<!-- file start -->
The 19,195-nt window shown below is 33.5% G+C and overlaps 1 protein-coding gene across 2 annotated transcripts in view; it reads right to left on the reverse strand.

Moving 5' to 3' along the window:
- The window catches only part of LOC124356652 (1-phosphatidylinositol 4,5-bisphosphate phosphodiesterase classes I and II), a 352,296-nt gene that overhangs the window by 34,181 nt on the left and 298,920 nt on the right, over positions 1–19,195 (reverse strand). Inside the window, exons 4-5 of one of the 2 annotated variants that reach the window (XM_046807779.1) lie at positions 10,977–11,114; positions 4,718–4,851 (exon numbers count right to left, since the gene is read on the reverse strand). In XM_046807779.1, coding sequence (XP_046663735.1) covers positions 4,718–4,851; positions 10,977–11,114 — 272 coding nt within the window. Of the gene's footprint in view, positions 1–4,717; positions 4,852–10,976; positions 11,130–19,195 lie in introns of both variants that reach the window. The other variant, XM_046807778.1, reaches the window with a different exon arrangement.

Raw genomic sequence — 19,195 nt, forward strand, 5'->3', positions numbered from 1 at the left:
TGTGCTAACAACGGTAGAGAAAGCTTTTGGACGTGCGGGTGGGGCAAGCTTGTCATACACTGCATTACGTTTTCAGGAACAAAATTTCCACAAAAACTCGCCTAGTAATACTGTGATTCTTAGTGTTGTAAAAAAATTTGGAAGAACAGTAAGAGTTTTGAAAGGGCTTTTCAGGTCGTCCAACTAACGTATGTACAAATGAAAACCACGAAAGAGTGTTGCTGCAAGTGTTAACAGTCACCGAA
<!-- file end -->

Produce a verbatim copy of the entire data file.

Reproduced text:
The 19,195-nt window shown below is 33.5% G+C and overlaps 1 protein-coding gene across 2 annotated transcripts in view; it reads right to left on the reverse strand.

Moving 5' to 3' along the window:
- The window catches only part of LOC124356652 (1-phosphatidylinositol 4,5-bisphosphate phosphodiesterase classes I and II), a 352,296-nt gene that overhangs the window by 34,181 nt on the left and 298,920 nt on the right, over positions 1–19,195 (reverse strand). Inside the window, exons 4-5 of one of the 2 annotated variants that reach the window (XM_046807779.1) lie at positions 10,977–11,114; positions 4,718–4,851 (exon numbers count right to left, since the gene is read on the reverse strand). In XM_046807779.1, coding sequence (XP_046663735.1) covers positions 4,718–4,851; positions 10,977–11,114 — 272 coding nt within the window. Of the gene's footprint in view, positions 1–4,717; positions 4,852–10,976; positions 11,130–19,195 lie in introns of both variants that reach the window. The other variant, XM_046807778.1, reaches the window with a different exon arrangement.

Raw genomic sequence — 19,195 nt, forward strand, 5'->3', positions numbered from 1 at the left:
TGTGCTAACAACGGTAGAGAAAGCTTTTGGACGTGCGGGTGGGGCAAGCTTGTCATACACTGCATTACGTTTTCAGGAACAAAATTTCCACAAAAACTCGCCTAGTAATACTGTGATTCTTAGTGTTGTAAAAAAATTTGGAAGAACAGTAAGAGTTTTGAAAGGGCTTTTCAGGTCGTCCAACTAACGTATGTACAAATGAAAACCACGAAAGAGTGTTGCTGCAAGTGTTAACAGTCACCGAA